Visual splendour, splendid valor….lost message….Padmavat(i)

Desolate landscapes, swirling dust, red-ochre-yellow-white hues, bejewelled complicated costumes, soaring music and elaborate sets…..these are a given in any Sanjay Leela Bhansali film. And Padmavat faithfully follows the SLB song book.

A visual treat from the first frame, the long range shots of the desert, the moving camera Padmaavat_posterover the typical Rajasthani fortress and splendid use of diffused lighting with rich red hues in costume, jewellery and make up.
The music soars and the Persian-Afghani music segements are far better than the Rajasthani folk- even the Ghumar song doesn’t hit the same high notes that SLB’s previous songs have done. We are probably spoilt by numbers like Dola re, Deewani Mastani and others.

For a story based on a poem, the writing falls short-not helped by a screenplay that wastes too much time setting the scene and covering landscapes.
The screenplay also lacks coherence in explaining some of the actions, which seem bizzare – The opening sequences show Raja Ratan Singh Rawal of Chittor wounded by Padmavati, Princess of Singhal while she’s hunting. He falls in love with her- obviously she’s gorgeous…. but you never understand why she falls in love with him? She is an emancipated young woman, who hunts in the forest- but is okay with going off to a conservative kingdom where women are still in purdah??

Anyways….lets not let logic interfere with a good story!

The princess is a raging beauty and when she comes as the 2nd wife, the first wife is rightfully quite upset….Raja Ratan Singh, does not seem to feel the need to resolve the situation- seriously, he brings a wife and the director does not think a couple of dialogues are warranted?
And illogically, for a society in purdah, somehow Padmavati manages to go for most of the movie, without it.
Her beauty however tempts everyone and she causes the banishment of the Royal priest, who swears revenge and goes and tells Allauddin Khilji- the barbaric Sultan of Delhi. Who again inexpicably intensely desires someone who he has never laid eyes on or seen images of…

Once you get over the potholes in the screenplay, you can actually enjoy the performances in the film.

STANDOUT…..a very very tough choice between Ranveer Singh as Khilji and Jim Sarbh as Malik Kafur. My vote finally went to Jim Sarbh, it must have been super tough to tone down his obvious macho personality to pull off the slave who intensely desires his master, but knows he’ll never be considered as an equal.  Ranveer’s portrayal of Khilji, is inspired- Khilji comes across as a hafeem crazed megalomaniac, cruel, uncouth and evil. But it is exagerrated to the point of  being fantastic and some of the scenes are clearly OTT.

Deepika as Padmavathi is gorgeous- not quite in the same vein as her Mastani in Bajirao-Mastani, but ravishing in her ornate Rajasthani Ghagras and jewellery. But what is missing is her ownership of the role of Padmavati. As Leela in Ram-Leela, she was fiery, As Mastani, she was dignified and but passionate. As Padmavati, she is somehow tongue-tied- even the dialogues are not memorable. I waited in vain for something like “Shrad sirf apnon ka kiya jata hai, parayon ka nahi” but had to settle for the insipid “Rajputi kangan mein utni hi takat hai….”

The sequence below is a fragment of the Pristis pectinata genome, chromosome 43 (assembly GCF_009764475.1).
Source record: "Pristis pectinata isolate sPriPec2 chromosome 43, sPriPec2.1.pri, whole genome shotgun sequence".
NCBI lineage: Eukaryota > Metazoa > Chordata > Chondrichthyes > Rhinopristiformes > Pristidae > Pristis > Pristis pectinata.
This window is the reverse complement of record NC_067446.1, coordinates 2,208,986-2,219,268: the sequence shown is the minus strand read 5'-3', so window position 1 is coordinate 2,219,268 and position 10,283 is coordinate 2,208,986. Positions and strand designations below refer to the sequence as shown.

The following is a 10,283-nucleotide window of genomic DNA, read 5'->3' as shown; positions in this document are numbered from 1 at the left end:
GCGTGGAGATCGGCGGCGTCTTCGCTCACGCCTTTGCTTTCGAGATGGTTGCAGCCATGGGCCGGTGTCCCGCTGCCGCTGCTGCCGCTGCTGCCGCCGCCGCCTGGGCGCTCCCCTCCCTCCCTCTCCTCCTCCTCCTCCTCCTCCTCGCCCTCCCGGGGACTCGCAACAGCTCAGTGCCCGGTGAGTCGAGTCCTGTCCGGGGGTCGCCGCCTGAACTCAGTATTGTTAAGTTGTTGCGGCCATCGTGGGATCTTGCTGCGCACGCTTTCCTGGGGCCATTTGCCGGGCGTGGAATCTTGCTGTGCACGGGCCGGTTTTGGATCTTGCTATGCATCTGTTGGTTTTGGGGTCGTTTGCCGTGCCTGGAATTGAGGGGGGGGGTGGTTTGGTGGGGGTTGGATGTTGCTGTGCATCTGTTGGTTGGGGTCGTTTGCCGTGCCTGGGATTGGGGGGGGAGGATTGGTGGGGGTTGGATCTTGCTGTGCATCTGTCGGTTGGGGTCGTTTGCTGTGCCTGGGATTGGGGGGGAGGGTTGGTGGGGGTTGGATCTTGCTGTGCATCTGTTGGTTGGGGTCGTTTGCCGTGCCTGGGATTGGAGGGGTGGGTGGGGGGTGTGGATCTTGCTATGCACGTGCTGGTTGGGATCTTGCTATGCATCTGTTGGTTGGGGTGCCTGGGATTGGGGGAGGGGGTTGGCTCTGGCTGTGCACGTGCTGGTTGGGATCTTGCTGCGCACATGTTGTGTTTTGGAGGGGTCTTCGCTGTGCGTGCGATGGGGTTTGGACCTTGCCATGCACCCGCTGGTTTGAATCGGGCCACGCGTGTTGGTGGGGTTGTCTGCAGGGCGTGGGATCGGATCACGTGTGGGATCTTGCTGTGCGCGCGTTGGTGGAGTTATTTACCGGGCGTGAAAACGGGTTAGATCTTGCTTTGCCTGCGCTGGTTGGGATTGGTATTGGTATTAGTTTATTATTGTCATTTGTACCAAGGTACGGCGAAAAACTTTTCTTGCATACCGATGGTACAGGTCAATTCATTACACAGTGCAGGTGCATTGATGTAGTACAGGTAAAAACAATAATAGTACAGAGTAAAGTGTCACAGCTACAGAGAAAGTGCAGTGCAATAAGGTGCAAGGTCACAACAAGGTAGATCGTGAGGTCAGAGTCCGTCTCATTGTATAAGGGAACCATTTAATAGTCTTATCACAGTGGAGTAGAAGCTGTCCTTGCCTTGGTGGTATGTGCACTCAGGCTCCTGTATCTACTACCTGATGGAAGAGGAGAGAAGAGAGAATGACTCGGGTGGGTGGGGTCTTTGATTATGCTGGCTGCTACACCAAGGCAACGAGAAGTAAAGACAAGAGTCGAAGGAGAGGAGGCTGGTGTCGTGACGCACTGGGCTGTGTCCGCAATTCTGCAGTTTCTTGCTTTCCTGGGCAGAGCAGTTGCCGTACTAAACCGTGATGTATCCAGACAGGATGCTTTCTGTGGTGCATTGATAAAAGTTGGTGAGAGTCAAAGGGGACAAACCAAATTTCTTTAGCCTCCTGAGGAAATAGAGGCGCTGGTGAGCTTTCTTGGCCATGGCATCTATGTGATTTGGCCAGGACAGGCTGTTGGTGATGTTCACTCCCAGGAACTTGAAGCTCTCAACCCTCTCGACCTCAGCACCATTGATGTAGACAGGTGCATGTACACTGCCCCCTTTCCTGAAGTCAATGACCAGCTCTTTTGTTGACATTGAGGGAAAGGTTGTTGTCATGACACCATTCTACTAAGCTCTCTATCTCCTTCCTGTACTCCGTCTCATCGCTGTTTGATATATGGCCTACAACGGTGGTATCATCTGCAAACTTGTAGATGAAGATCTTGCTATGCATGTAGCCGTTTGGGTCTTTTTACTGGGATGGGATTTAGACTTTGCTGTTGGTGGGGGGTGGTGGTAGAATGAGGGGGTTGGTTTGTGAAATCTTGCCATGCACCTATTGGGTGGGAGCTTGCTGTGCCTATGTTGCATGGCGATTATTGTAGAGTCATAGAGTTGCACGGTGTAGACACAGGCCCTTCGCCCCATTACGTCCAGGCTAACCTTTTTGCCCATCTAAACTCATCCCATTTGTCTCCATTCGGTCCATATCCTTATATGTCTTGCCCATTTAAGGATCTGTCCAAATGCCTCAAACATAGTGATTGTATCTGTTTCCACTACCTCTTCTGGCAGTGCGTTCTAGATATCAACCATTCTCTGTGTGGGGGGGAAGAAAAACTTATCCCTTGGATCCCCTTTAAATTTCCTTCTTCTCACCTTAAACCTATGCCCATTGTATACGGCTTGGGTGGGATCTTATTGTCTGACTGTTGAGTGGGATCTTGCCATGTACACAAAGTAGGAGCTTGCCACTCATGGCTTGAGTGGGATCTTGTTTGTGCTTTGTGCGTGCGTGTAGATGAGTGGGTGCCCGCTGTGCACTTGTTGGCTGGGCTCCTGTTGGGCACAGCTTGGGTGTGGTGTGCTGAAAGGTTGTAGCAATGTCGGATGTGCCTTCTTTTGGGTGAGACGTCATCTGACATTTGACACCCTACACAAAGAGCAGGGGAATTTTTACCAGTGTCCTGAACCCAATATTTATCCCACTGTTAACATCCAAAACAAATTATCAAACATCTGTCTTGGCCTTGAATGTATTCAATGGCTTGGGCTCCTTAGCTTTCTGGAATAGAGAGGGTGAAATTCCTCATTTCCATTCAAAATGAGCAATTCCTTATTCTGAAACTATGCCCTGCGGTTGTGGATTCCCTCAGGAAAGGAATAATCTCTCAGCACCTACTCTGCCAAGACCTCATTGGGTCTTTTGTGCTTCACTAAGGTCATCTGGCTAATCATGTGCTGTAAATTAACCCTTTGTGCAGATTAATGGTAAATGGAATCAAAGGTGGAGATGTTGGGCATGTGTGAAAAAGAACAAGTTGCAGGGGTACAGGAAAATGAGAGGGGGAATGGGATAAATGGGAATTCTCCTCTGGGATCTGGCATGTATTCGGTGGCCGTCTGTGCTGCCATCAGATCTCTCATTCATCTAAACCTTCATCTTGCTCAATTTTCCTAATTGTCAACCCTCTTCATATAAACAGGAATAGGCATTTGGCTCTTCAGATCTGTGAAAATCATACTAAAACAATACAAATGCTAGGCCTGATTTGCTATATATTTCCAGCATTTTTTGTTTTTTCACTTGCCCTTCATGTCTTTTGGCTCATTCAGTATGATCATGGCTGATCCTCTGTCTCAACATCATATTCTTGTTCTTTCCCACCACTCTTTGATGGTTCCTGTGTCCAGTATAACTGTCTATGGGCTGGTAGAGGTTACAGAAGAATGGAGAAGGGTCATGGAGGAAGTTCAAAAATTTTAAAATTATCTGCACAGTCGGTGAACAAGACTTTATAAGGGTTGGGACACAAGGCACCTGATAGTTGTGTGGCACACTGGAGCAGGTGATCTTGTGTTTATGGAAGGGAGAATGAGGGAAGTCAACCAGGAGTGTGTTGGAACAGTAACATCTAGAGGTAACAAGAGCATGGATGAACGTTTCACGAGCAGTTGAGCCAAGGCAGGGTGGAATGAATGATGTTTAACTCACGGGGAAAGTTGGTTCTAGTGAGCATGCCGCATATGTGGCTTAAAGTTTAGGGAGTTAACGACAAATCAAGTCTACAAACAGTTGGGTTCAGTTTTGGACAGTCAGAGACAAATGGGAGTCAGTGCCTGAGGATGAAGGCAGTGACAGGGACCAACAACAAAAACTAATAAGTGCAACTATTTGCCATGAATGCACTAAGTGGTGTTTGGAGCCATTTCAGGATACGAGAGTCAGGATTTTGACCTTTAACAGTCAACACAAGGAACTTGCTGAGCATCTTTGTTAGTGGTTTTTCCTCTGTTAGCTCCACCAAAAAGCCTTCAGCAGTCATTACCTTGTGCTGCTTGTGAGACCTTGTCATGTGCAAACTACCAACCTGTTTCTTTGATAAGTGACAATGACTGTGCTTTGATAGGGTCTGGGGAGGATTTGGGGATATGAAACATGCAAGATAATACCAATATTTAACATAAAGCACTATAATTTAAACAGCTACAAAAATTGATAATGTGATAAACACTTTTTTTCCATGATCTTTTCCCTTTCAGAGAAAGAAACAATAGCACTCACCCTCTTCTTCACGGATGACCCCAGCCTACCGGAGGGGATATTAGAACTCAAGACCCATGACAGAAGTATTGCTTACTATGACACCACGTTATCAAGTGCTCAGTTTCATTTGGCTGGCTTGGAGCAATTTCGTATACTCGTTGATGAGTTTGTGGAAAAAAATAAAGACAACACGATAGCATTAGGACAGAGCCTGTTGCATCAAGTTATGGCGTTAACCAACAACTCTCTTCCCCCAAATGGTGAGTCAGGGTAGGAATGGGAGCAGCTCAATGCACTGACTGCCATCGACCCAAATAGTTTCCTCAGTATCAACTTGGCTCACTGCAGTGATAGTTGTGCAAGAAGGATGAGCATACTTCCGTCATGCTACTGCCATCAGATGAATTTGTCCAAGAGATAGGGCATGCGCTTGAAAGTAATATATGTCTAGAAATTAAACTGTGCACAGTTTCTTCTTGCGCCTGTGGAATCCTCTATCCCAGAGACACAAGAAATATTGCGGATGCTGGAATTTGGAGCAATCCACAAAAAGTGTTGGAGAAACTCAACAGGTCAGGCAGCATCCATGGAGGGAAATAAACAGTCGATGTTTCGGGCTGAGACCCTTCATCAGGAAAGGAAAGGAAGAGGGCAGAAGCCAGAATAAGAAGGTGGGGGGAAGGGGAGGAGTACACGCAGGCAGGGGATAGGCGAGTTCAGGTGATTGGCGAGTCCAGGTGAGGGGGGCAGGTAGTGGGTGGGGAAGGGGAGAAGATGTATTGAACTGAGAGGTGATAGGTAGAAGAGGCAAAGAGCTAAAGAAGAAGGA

And sadly the real Rajput queen, Ratan Singh’s first wife, is seriously undignified and cowardly. Comparing her to Kashi Bai was very depressing.

Shahid as Raja Ratan Singh, got the short end of the stick, not aided by the fact that he couldn’t pull of the look. But he does well, stays dignified and somewhat pig headed and truly annoyingly wrong. As a king, one expects a little more from him.

But, more than all of this- the most serious cinematic flaw in the film was that the turmoil of breaking purdah was missing. So much time was spent setting the romance between Shahid and Deepika, the needless Holi scene and the most critical part of the story was rushed…..The Rajput aan-baan-shaan came across as unrealistic and silly, not valourous.

The characterization of a whole people as barbaric – making out the Muslim rulers as tribal, practically chewing raw meat was unwarranted. Surely Khusrow who’s poetry is exquisite did not make up all the stuff he wrote about the Khiljis! All that debauchery depicted in SLB’s version was way more than artistic licence called for!

And the elephant in the room- the glorification of an archaic custom- Jauhar….Again SLB did not spend time building up the reason- it seemed ridiculous. In reality, Jauhar was enacted when defeat was certain. The rituals were collective not individual, Deepika decides to commit Jauhar and then gets on a pedastal to rally the women.
The movie would have done better to contextualise the custom and show the desperation that leads to it. Even more ridiculous was the 15 minute visual treat of the Jauhar scene- not required.

Finally, the standout song was Binte Dil – loved the middle eastern twang and notes in the song and inspite of all the hype, Khali Bali is not a patch on Malhari!!

Final verdict – Its a movie, mostly fiction- watch it as such, hopefully people don’t go to see a Bollywood extravaganza to learn more about Indian History!

Rating: 3/5

 

 

 

 

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